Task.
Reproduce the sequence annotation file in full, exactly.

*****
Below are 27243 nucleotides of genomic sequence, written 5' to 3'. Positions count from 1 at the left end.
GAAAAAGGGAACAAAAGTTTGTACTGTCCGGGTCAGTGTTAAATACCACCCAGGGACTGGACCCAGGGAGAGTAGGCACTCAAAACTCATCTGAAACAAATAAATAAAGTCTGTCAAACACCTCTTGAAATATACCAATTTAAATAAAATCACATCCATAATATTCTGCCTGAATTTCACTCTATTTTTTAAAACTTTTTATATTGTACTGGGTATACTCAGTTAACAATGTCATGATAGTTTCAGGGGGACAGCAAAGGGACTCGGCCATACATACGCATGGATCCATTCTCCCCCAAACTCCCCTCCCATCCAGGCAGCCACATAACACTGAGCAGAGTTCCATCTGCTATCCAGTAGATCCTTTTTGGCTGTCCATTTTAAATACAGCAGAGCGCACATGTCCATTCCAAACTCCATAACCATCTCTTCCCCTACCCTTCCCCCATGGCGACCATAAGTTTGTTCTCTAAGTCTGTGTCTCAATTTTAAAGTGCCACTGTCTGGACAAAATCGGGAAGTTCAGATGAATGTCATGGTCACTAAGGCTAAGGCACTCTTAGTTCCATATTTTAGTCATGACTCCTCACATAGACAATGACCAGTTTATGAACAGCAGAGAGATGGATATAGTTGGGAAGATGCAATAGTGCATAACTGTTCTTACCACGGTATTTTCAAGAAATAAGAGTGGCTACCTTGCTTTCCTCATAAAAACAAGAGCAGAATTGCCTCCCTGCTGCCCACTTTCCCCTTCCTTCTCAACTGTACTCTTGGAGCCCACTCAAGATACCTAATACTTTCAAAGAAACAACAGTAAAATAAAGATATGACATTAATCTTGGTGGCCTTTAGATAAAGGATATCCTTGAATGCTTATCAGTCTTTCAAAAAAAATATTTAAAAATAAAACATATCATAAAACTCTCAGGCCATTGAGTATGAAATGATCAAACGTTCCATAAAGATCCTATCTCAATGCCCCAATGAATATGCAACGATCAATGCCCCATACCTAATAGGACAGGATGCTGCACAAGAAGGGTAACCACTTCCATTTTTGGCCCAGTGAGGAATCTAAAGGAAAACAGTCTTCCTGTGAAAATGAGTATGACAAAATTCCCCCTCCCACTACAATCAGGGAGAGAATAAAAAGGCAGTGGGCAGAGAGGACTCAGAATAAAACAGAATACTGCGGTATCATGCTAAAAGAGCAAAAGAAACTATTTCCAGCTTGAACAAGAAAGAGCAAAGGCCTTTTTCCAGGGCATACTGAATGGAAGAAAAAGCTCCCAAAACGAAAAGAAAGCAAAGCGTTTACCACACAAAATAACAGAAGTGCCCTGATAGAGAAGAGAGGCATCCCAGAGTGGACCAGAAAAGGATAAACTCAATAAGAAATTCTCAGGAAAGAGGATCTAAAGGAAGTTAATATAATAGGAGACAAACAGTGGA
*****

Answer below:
Below are 27243 nucleotides of genomic sequence, written 5' to 3'. Positions count from 1 at the left end.
GAAAAAGGGAACAAAAGTTTGTACTGTCCGGGTCAGTGTTAAATACCACCCAGGGACTGGACCCAGGGAGAGTAGGCACTCAAAACTCATCTGAAACAAATAAATAAAGTCTGTCAAACACCTCTTGAAATATACCAATTTAAATAAAATCACATCCATAATATTCTGCCTGAATTTCACTCTATTTTTTAAAACTTTTTATATTGTACTGGGTATACTCAGTTAACAATGTCATGATAGTTTCAGGGGGACAGCAAAGGGACTCGGCCATACATACGCATGGATCCATTCTCCCCCAAACTCCCCTCCCATCCAGGCAGCCACATAACACTGAGCAGAGTTCCATCTGCTATCCAGTAGATCCTTTTTGGCTGTCCATTTTAAATACAGCAGAGCGCACATGTCCATTCCAAACTCCATAACCATCTCTTCCCCTACCCTTCCCCCATGGCGACCATAAGTTTGTTCTCTAAGTCTGTGTCTCAATTTTAAAGTGCCACTGTCTGGACAAAATCGGGAAGTTCAGATGAATGTCATGGTCACTAAGGCTAAGGCACTCTTAGTTCCATATTTTAGTCATGACTCCTCACATAGACAATGACCAGTTTATGAACAGCAGAGAGATGGATATAGTTGGGAAGATGCAATAGTGCATAACTGTTCTTACCACGGTATTTTCAAGAAATAAGAGTGGCTACCTTGCTTTCCTCATAAAAACAAGAGCAGAATTGCCTCCCTGCTGCCCACTTTCCCCTTCCTTCTCAACTGTACTCTTGGAGCCCACTCAAGATACCTAATACTTTCAAAGAAACAACAGTAAAATAAAGATATGACATTAATCTTGGTGGCCTTTAGATAAAGGATATCCTTGAATGCTTATCAGTCTTTCAAAAAAAATATTTAAAAATAAAACATATCATAAAACTCTCAGGCCATTGAGTATGAAATGATCAAACGTTCCATAAAGATCCTATCTCAATGCCCCAATGAATATGCAACGATCAATGCCCCATACCTAATAGGACAGGATGCTGCACAAGAAGGGTAACCACTTCCATTTTTGGCCCAGTGAGGAATCTAAAGGAAAACAGTCTTCCTGTGAAAATGAGTATGACAAAATTCCCCCTCCCACTACAATCAGGGAGAGAATAAAAAGGCAGTGGGCAGAGAGGACTCAGAATAAAACAGAATACTGCGGTATCATGCTAAAAGAGCAAAAGAAACTATTTCCAGCTTGAACAAGAAAGAGCAAAGGCCTTTTTCCAGGGCATACTGAATGGAAGAAAAAGCTCCCAAAACGAAAAGAAAGCAAAGCGTTTACCACACAAAATAACAGAAGTGCCCTGATAGAGAAGAGAGGCATCCCAGAGTGGACCAGAAAAGGATAAACTCAATAAGAAATTCTCAGGAAAGAGGATCTAAAGGAAGTTAATATAATAGGAGACAAACAGTGGA